Design's Diffusion: Mimication and Regeneration
Selected Entry - deTour 2020
Since the 1960s, the expansion of the local consumer market together with increasing demands from overseas had led to the boom of the Hong Kong furniture manufacturing industry that was mainly made up of small workshops and cottage factories. At the same time, middle and upper class migrants from Chinese metropolitans such as Shanghai and Guangzhou intensified the development of Hong Kong modern culture, which was already starting to become the mainstream in 1960s’ Hong Kong. On top of that, modern design’s frequent appearances in movies and TV dramas had also cultivated its popularity. As a result, replicas based on famous European modern designs started to appear in the local market. They were no longer the privilege of the upper class, and started to appear in popular venues such as tea houses and cha chaan tengs.
Our research began with a mid-century modern design dining chair replica that was once inside one of these venues. However, we gradually found out that the form of this Hong Kong dining chair was not merely an outcome of plagiarism, but a product of design evolution. In this chair, we have found traces of Danish modern classics, such as Finn Juhl’s Chair 108 and Hans Wegner’s CH30. Moreover, the proportion and size of the chair was adjusted to suit the layout of local cha chaan tengs (which is often closely packed), and the body scale of Hong Kong people. In this process, local craftsmen had unconsciously assumed the role of designers and actively engaged in the act of design. Contrary to our contemporary perception, which often sees design as the exclusive right of the designer, the act of design could be seen as a highly diffused social activity.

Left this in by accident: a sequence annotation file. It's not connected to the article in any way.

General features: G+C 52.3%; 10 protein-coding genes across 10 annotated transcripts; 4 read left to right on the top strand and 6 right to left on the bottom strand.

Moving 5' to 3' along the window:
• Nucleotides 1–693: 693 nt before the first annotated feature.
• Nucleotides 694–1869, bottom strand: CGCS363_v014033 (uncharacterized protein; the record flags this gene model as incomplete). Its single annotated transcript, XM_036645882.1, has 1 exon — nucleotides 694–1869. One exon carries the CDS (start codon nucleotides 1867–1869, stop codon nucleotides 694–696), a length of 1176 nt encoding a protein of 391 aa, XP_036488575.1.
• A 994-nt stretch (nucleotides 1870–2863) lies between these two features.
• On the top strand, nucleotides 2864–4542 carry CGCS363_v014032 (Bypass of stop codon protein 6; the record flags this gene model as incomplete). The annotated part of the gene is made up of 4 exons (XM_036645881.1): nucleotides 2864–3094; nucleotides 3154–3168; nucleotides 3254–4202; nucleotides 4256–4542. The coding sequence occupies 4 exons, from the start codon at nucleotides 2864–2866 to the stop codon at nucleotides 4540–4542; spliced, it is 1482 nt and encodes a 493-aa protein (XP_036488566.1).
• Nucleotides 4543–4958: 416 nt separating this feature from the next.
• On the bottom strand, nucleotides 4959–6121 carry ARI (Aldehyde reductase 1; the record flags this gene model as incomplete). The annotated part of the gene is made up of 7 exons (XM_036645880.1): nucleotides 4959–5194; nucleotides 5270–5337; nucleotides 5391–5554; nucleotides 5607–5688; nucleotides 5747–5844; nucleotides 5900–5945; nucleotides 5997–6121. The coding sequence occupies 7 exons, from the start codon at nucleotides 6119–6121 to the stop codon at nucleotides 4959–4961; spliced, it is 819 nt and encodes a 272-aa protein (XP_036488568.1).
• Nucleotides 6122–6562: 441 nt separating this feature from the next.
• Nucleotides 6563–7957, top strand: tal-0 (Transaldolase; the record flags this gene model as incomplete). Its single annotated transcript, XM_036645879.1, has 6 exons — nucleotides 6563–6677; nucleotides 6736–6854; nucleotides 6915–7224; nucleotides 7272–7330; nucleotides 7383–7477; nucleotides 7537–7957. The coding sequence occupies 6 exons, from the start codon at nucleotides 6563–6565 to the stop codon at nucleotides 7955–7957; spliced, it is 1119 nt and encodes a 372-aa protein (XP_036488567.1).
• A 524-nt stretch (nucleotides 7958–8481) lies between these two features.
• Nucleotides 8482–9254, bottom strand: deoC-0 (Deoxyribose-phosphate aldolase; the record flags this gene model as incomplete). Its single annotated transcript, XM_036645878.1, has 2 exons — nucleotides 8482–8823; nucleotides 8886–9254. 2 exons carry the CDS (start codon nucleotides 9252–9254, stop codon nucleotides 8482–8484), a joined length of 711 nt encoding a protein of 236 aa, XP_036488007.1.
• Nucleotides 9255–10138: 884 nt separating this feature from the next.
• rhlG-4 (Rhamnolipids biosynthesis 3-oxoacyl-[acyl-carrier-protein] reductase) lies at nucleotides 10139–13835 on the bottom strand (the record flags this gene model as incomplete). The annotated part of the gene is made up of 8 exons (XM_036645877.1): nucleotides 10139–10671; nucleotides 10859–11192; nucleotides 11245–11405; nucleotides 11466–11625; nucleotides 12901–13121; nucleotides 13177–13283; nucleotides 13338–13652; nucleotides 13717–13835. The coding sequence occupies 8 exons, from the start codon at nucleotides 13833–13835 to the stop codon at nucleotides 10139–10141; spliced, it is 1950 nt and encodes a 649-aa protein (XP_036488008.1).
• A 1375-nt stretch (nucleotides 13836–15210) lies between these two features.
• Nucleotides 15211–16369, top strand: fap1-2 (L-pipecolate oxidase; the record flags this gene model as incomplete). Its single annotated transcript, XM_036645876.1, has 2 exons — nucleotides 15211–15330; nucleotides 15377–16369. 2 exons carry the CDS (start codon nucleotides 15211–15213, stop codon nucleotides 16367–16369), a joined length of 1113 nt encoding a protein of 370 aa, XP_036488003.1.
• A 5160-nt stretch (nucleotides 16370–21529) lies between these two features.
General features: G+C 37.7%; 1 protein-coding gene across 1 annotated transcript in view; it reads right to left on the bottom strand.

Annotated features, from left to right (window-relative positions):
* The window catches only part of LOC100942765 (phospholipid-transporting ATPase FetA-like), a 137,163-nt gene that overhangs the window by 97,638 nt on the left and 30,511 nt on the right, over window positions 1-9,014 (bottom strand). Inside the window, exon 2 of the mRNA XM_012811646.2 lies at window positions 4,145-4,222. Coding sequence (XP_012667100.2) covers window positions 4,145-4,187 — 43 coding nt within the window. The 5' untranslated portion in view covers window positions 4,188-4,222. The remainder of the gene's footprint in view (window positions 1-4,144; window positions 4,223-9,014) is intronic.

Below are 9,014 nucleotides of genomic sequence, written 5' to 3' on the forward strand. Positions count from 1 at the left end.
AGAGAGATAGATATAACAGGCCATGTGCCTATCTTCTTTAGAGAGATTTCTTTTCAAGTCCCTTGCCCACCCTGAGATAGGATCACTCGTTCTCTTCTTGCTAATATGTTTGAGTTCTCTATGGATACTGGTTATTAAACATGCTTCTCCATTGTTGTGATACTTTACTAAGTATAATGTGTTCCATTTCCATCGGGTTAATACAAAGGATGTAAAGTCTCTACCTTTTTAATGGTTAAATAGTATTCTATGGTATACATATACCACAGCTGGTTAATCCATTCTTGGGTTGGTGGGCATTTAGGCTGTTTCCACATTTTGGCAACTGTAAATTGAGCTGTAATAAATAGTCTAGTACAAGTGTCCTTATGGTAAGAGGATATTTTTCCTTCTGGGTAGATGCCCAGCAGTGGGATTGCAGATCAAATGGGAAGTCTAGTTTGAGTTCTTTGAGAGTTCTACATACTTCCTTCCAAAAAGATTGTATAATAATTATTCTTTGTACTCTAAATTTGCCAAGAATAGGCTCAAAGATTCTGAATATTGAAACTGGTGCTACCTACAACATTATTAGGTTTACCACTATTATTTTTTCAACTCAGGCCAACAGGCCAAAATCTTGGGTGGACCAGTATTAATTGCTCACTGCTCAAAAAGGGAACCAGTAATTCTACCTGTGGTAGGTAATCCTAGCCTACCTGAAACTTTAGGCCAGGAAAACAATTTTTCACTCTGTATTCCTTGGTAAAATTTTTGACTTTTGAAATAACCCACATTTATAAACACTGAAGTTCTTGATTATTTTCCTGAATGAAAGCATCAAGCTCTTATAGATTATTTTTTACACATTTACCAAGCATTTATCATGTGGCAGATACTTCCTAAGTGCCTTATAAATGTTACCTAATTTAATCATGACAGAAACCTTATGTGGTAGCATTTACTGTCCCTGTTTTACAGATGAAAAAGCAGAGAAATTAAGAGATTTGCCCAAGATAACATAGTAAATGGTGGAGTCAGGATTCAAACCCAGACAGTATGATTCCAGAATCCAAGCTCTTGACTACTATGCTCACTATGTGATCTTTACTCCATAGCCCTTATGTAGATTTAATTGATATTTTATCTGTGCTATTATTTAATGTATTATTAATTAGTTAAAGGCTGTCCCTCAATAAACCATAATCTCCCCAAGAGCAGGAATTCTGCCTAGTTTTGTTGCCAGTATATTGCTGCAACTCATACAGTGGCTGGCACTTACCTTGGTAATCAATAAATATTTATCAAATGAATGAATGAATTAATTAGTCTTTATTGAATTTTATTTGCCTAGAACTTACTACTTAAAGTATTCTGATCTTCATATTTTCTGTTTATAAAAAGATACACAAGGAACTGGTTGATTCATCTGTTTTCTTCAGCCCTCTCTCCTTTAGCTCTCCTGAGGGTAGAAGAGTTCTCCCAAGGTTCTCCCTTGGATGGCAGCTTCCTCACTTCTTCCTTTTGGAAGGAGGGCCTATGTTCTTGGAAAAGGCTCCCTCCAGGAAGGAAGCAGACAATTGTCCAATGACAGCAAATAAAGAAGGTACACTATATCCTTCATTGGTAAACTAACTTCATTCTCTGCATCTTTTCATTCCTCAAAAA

If we take this mid-century modern dining chair simply as a node within the evolution and diffusion process of the design, how would the design evolve into other offsprings? While there is no singular answer to this question, we extracted the structure and form of the Hong Kong mid-century dining chair, and produced a bench using recycled timber scavenged from withered trees in Hong Kong, while speculating the future of its evolution and diffusion process.